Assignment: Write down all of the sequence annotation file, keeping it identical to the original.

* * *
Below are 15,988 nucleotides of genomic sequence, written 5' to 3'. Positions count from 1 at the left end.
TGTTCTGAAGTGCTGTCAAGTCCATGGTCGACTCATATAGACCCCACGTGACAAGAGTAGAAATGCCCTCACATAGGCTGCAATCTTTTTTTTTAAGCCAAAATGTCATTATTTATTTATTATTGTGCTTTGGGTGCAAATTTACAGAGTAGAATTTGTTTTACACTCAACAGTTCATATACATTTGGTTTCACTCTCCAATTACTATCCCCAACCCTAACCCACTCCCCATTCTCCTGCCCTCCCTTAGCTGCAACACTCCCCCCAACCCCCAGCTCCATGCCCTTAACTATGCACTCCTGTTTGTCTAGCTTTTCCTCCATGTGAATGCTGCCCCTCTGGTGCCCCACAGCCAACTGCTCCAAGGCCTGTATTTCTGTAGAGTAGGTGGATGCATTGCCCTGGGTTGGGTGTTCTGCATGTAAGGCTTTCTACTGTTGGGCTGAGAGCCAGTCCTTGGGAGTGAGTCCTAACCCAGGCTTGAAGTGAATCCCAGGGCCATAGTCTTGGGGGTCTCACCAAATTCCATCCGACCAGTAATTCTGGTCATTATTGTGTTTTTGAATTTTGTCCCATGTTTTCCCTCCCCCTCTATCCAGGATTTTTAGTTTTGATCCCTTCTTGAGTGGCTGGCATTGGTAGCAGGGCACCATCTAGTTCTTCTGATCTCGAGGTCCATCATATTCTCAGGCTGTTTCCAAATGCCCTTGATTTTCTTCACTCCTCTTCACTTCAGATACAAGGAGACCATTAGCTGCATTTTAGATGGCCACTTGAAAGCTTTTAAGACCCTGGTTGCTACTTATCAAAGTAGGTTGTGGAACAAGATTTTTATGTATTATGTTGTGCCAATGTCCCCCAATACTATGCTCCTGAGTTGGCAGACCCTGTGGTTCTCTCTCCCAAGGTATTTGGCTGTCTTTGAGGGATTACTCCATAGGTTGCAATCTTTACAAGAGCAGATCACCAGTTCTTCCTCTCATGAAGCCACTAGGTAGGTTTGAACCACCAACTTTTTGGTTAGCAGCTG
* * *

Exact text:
Below are 15,988 nucleotides of genomic sequence, written 5' to 3'. Positions count from 1 at the left end.
TGTTCTGAAGTGCTGTCAAGTCCATGGTCGACTCATATAGACCCCACGTGACAAGAGTAGAAATGCCCTCACATAGGCTGCAATCTTTTTTTTTAAGCCAAAATGTCATTATTTATTTATTATTGTGCTTTGGGTGCAAATTTACAGAGTAGAATTTGTTTTACACTCAACAGTTCATATACATTTGGTTTCACTCTCCAATTACTATCCCCAACCCTAACCCACTCCCCATTCTCCTGCCCTCCCTTAGCTGCAACACTCCCCCCAACCCCCAGCTCCATGCCCTTAACTATGCACTCCTGTTTGTCTAGCTTTTCCTCCATGTGAATGCTGCCCCTCTGGTGCCCCACAGCCAACTGCTCCAAGGCCTGTATTTCTGTAGAGTAGGTGGATGCATTGCCCTGGGTTGGGTGTTCTGCATGTAAGGCTTTCTACTGTTGGGCTGAGAGCCAGTCCTTGGGAGTGAGTCCTAACCCAGGCTTGAAGTGAATCCCAGGGCCATAGTCTTGGGGGTCTCACCAAATTCCATCCGACCAGTAATTCTGGTCATTATTGTGTTTTTGAATTTTGTCCCATGTTTTCCCTCCCCCTCTATCCAGGATTTTTAGTTTTGATCCCTTCTTGAGTGGCTGGCATTGGTAGCAGGGCACCATCTAGTTCTTCTGATCTCGAGGTCCATCATATTCTCAGGCTGTTTCCAAATGCCCTTGATTTTCTTCACTCCTCTTCACTTCAGATACAAGGAGACCATTAGCTGCATTTTAGATGGCCACTTGAAAGCTTTTAAGACCCTGGTTGCTACTTATCAAAGTAGGTTGTGGAACAAGATTTTTATGTATTATGTTGTGCCAATGTCCCCCAATACTATGCTCCTGAGTTGGCAGACCCTGTGGTTCTCTCTCCCAAGGTATTTGGCTGTCTTTGAGGGATTACTCCATAGGTTGCAATCTTTACAAGAGCAGATCACCAGTTCTTCCTCTCATGAAGCCACTAGGTAGGTTTGAACCACCAACTTTTTGGTTAGCAGCTG